TIME FLIES … Tempus fugit, so carpe diem

December 12th, 2013 | written by Nancy Larson

Seven D’s of Life That Affect Your Estate Plan:
Desires, dreams, drama, diagnosis, dementia, decline, death.

Time flies when you’re having fun!  Time also seems to pass more quickly the older we get.  There is nothing we can do to stop the passage of time, so we might as well make the best use of it.

Early in life, the brain is experiencing things for the first time.  Baylor neuroscientist, David Eagleman, has found that the brain uses more energy to process new and exciting experiences which results in more information being stored in your memory.  If these experiences take more space in our memory due to being new or novel, then this may account for such experiences being so vivid in our long-term memory.

As the brain and body age, there are natural changes that occur.  The focus of our thoughts and daily lives shift, and energy declines.  With the passing of time, priorities change. The focus of a young adult’s life is quite different from that of a retiree.  Now is a good time to take care of tasks that have been on the to-do list for a long time. Take a deep breath, grab a hot beverage, notepad and a pen – or an iPad – and jot down a few tasks that need tending.  Note the mile markers in your life as they have receded or those coming up ahead.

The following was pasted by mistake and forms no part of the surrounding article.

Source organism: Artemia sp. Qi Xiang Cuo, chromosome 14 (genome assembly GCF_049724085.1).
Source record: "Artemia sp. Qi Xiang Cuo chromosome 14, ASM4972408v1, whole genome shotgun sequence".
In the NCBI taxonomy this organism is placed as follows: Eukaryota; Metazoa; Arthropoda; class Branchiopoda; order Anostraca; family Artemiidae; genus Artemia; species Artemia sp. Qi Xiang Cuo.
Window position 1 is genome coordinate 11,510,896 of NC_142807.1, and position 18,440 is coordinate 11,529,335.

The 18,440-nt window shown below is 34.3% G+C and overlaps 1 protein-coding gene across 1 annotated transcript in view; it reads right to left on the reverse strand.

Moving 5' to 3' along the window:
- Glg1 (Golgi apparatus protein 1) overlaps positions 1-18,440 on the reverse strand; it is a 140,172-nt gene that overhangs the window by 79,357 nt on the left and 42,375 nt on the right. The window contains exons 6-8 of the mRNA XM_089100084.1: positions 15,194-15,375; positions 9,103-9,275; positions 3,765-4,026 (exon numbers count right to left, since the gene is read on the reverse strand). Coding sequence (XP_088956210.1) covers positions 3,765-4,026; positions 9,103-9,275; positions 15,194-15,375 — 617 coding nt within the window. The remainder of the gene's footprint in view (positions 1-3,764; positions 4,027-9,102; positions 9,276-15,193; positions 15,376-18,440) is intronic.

Clergy note that people often seek emotional and spiritual support at crossroads in their lives.  Rights of passage traditionally observed involve birth, marriage and death:  to hatch, match, dispatch.  Think of those crossroads as a time to reevaluate and update estate planning documents taking into consideration significant life changes.  Here are seven life events you can refer to as the Seven D’s:  (1) Desires (2) Dreams (3) Drama (4) Diagnosis (5) Decline (6) Dementia, and (7) Death.

Reflect on your ever-changing life and resolve to take care of what you can.  People continue to be surprised that time passes so quickly and waits for no one.  My mother remarks that life is like being on a boat in a moving river that never stops flowing — at some point we are simply not on the boat anymore.  (Thanks Mom!)

As time passes, know that you can make a difference in the quality of your life and others.  Live your life with peace of mind.  Prepare to leave a thoughtful legacy.  Remember to laugh, treasure each day, and have fun.  Time flies, so seize the day: Tempus fugit and carpe diem!

(December 2013)

Now, Where Did I Put My Keys? The Staggering Impact of Dementia

October 15th, 2013 | written by Heidi Dodd